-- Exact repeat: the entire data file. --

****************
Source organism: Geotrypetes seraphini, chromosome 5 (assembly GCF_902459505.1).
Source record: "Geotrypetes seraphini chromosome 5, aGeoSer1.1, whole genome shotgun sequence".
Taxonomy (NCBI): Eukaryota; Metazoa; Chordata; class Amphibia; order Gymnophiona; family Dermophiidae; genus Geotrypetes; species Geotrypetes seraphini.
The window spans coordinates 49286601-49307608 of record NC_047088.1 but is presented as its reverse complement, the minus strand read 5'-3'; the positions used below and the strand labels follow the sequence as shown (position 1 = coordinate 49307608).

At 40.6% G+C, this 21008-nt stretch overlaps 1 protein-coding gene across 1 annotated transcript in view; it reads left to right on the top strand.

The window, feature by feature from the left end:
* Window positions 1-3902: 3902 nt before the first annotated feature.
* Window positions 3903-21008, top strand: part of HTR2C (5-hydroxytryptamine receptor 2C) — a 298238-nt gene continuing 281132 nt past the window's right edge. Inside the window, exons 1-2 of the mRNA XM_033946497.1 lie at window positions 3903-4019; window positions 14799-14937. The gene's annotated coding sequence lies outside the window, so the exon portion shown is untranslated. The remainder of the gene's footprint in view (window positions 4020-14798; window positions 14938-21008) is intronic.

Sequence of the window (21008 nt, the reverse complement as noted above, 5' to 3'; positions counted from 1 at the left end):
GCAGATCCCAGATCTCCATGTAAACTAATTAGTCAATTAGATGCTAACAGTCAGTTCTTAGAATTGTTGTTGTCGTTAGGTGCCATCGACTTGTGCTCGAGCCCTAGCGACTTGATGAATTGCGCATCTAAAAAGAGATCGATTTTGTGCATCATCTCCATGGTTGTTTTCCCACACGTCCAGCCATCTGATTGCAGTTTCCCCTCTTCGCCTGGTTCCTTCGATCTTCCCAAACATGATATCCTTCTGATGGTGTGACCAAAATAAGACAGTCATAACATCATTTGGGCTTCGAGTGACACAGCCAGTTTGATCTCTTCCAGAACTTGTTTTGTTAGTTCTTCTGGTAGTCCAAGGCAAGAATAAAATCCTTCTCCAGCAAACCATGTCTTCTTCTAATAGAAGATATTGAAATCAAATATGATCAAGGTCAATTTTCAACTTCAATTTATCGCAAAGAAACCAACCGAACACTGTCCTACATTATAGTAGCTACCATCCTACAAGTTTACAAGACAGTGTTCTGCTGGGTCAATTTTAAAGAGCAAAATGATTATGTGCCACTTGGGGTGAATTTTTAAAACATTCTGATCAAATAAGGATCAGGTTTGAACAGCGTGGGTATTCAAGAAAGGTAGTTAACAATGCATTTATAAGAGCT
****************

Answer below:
Source organism: Geotrypetes seraphini, chromosome 5 (assembly GCF_902459505.1).
Source record: "Geotrypetes seraphini chromosome 5, aGeoSer1.1, whole genome shotgun sequence".
Taxonomy (NCBI): Eukaryota; Metazoa; Chordata; class Amphibia; order Gymnophiona; family Dermophiidae; genus Geotrypetes; species Geotrypetes seraphini.
The window spans coordinates 49286601-49307608 of record NC_047088.1 but is presented as its reverse complement, the minus strand read 5'-3'; the positions used below and the strand labels follow the sequence as shown (position 1 = coordinate 49307608).

At 40.6% G+C, this 21008-nt stretch overlaps 1 protein-coding gene across 1 annotated transcript in view; it reads left to right on the top strand.

The window, feature by feature from the left end:
* Window positions 1-3902: 3902 nt before the first annotated feature.
* Window positions 3903-21008, top strand: part of HTR2C (5-hydroxytryptamine receptor 2C) — a 298238-nt gene continuing 281132 nt past the window's right edge. Inside the window, exons 1-2 of the mRNA XM_033946497.1 lie at window positions 3903-4019; window positions 14799-14937. The gene's annotated coding sequence lies outside the window, so the exon portion shown is untranslated. The remainder of the gene's footprint in view (window positions 4020-14798; window positions 14938-21008) is intronic.

Sequence of the window (21008 nt, the reverse complement as noted above, 5' to 3'; positions counted from 1 at the left end):
GCAGATCCCAGATCTCCATGTAAACTAATTAGTCAATTAGATGCTAACAGTCAGTTCTTAGAATTGTTGTTGTCGTTAGGTGCCATCGACTTGTGCTCGAGCCCTAGCGACTTGATGAATTGCGCATCTAAAAAGAGATCGATTTTGTGCATCATCTCCATGGTTGTTTTCCCACACGTCCAGCCATCTGATTGCAGTTTCCCCTCTTCGCCTGGTTCCTTCGATCTTCCCAAACATGATATCCTTCTGATGGTGTGACCAAAATAAGACAGTCATAACATCATTTGGGCTTCGAGTGACACAGCCAGTTTGATCTCTTCCAGAACTTGTTTTGTTAGTTCTTCTGGTAGTCCAAGGCAAGAATAAAATCCTTCTCCAGCAAACCATGTCTTCTTCTAATAGAAGATATTGAAATCAAATATGATCAAGGTCAATTTTCAACTTCAATTTATCGCAAAGAAACCAACCGAACACTGTCCTACATTATAGTAGCTACCATCCTACAAGTTTACAAGACAGTGTTCTGCTGGGTCAATTTTAAAGAGCAAAATGATTATGTGCCACTTGGGGTGAATTTTTAAAACATTCTGATCAAATAAGGATCAGGTTTGAACAGCGTGGGTATTCAAGAAAGGTAGTTAACAATGCATTTATAAGAGCT